News - Mercedes-Benz
Baby Benz may go RWD
Mercedes and BMW are considering sharing a small car within the next decade
8 Oct 2008
MERCEDES-BENZ is believed to be in discussions with arch-rival BMW for the development of a new range of rear-wheel-drive small cars to eventually slot beneath its highly successful C-class range.
If the talks prove fruitful between Daimler AG and BMW AG, the result is expected to spawn the replacement for the front-drive A- and B-class small cars in the Mercedes-Benz model portfolio, as well as sire a future BMW 1 Series family.
However, this would not likely occur before the middle of the next decade, as both companies’ replacements for their respective current small-car ranges are in their final development phases.
Furthermore, reports indicate that talks between Mercedes and BMW are moving at a very slow rate, with many hurdles (as well as egos) for both sides to deal with.
Nevertheless, whether the next-generation 1 Series due in around 2011 ends up playing host to the next baby Benz sometime down the line remains a tantalising possibility.
“The volume of scale benefits, whether it be for axles, engines, gearboxes or other mechanical components, is enormous and would increase profitability,” remarked one Mercedes insider.
In the meantime, a new front-drive version of the current W169 A/ 245-series B-class family is expected to be unveiled within the next two years.
If a future Mercedes/BMW project does get the green light, a manufacturing site outside of Germany - where current versions of both the A/B-class and 1 Series are built – might serve as the ideal production source for the new project.
Left: Mercedes-Benz A-class and B-class.
In June, Daimler AG announced that it would invest around €800 million ($A1.5 billion) in a new plant in Hungary, following news just a few weeks earlier of a €600 million ($A1.15 million) upgrade of its existing A/B-class plant in Rastatt, Germany.
At the time, Mercedes-Benz chairman Dieter Zetsche said that the secret new model variants will “win additional target groups” for the Mercedes-Benz brand, adding weight that a departure from the current A/B-class format is on the cards.
“Mercedes-Benz is going to offer an even wider range of exciting premium cars – with the high levels of comfort, safety and overall quality that are characteristic for the brand – in the particularly fuel-efficient compact-car segment,” Dr Zetsche said.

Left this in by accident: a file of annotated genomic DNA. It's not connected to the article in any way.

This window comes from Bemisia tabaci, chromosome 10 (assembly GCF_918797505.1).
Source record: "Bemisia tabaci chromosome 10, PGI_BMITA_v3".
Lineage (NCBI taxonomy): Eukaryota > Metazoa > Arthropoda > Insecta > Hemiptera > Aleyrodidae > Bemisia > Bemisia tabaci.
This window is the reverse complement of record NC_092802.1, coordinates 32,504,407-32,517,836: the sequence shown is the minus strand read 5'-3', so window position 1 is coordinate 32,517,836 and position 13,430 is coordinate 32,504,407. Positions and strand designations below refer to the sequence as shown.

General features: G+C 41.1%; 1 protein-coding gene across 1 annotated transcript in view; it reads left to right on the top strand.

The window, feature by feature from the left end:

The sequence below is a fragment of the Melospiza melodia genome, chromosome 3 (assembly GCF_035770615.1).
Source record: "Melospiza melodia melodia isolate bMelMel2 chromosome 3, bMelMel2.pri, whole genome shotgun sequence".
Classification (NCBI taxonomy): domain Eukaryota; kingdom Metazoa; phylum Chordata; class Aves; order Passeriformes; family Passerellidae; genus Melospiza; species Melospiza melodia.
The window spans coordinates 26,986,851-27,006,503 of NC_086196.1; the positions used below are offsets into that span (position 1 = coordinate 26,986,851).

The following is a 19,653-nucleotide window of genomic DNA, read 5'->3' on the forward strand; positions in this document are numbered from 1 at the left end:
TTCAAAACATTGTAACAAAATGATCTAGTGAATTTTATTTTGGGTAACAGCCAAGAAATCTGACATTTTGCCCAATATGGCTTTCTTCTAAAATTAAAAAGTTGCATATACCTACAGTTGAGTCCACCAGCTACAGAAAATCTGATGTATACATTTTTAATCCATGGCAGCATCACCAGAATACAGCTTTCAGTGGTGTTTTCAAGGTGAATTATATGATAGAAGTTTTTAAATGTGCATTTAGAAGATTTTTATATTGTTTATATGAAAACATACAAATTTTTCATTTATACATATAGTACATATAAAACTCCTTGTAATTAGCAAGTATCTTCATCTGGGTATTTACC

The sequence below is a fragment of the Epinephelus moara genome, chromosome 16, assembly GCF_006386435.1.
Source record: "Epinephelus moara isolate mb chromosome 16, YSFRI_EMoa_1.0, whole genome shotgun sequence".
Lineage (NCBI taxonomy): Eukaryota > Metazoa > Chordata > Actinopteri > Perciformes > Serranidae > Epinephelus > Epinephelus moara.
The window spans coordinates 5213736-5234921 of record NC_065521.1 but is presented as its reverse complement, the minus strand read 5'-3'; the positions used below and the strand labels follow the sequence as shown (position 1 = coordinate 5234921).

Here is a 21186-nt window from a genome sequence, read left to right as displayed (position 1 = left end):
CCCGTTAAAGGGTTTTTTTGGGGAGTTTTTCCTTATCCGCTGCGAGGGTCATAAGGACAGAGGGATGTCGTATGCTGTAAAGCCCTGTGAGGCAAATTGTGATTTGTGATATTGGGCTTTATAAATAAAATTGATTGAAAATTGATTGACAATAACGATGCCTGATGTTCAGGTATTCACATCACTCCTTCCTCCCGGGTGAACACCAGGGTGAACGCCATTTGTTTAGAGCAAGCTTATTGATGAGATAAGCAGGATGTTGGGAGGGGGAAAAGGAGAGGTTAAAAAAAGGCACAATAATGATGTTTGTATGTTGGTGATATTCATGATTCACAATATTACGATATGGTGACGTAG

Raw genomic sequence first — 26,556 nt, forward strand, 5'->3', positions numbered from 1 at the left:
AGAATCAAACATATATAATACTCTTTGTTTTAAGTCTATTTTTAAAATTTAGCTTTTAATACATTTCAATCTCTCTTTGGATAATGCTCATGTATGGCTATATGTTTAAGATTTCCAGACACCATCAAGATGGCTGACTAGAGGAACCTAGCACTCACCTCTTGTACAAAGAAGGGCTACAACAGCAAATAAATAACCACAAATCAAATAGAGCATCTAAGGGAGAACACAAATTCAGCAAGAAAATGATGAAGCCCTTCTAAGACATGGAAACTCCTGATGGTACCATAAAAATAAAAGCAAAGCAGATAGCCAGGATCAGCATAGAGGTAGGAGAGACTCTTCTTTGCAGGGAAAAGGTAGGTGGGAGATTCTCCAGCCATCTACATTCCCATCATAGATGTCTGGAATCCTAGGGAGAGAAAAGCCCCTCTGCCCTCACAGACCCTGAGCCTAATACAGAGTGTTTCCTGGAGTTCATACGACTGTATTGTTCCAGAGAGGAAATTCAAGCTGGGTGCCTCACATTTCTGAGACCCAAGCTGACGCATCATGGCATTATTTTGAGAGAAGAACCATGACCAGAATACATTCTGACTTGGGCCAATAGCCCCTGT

“Moreover, our expanded product range will allow us to tap into new customer groups and open up new market regions.”
BMW would also benefit from having a cheaper production base and shared development costs for future 1 Series models.
The current car – which kicked off with the E87 hatch in 2004 – shares many components with today’s E90 3 Series, reflecting the premium pricing that the smallest BMW model commands.
The next model will also be twinned with the next 3 Series, as well as the production version of the X1 SUV that starred at BMW’s Paris motor show stand, among other vehicles.
But BMW is said to be looking at cutting costs, particularly as the credit crunch starts to severely impact revenues across the globe, so the replacement for this 2011 1 Series family will probably have to be a lot less expensive to build.
BMW is already in small-car collaboration mode.
In July it was reported that the next-generation Mini is to share its all-new platform with a model co-developed with the Fiat Group – namely an Alfa Romeo that is likely to be the future Mito that was recently announced.
If the future small-car deal between Mercedes and BMW is struck, both vehicles are expected to share suspensions, engines and gearboxes, albeit in a different state of tune to reflect each brand’s unique characteristics.
However, any collaboration between the two firms would definitely have to feature completely different body styles and interiors.
Given the go-ahead, the Mercedes version is expected to come in hatchback, sedan and coupe configurations.
Not only would this spell the end of the front-wheel drive Mercedes-Benz-badged passenger car, it may also sound the death knell for the innovative sandwich floor design of the current A/B-class.
Dating back to the original W168 A-class of 1997, this unique structure was originally devised to provide a sub-cabin engine-intrusion path in the event of a severe frontal impact.
Mercedes-Benz is also said to have thought about the possibility of using the space underneath the floor for alternative fuel drivetrains, as demonstrated by the myriad of hydrogen fuel cell A-class prototypes the company has developed over the last decade.
However, this is an extremely expensive and impractical structure to build, as it cannot have applications beyond the small-car sphere.
Mercedes-Benz is also reportedly dismayed at the inability of the A- and B-class to garner the same degree of critical acclaim that cheaper rivals such as the Volkswagen Golf and Ford Focus have achieved.
Read more:Merc’s A to B to CDI
Benz plans two new compact cars
Electric BMW is on the table
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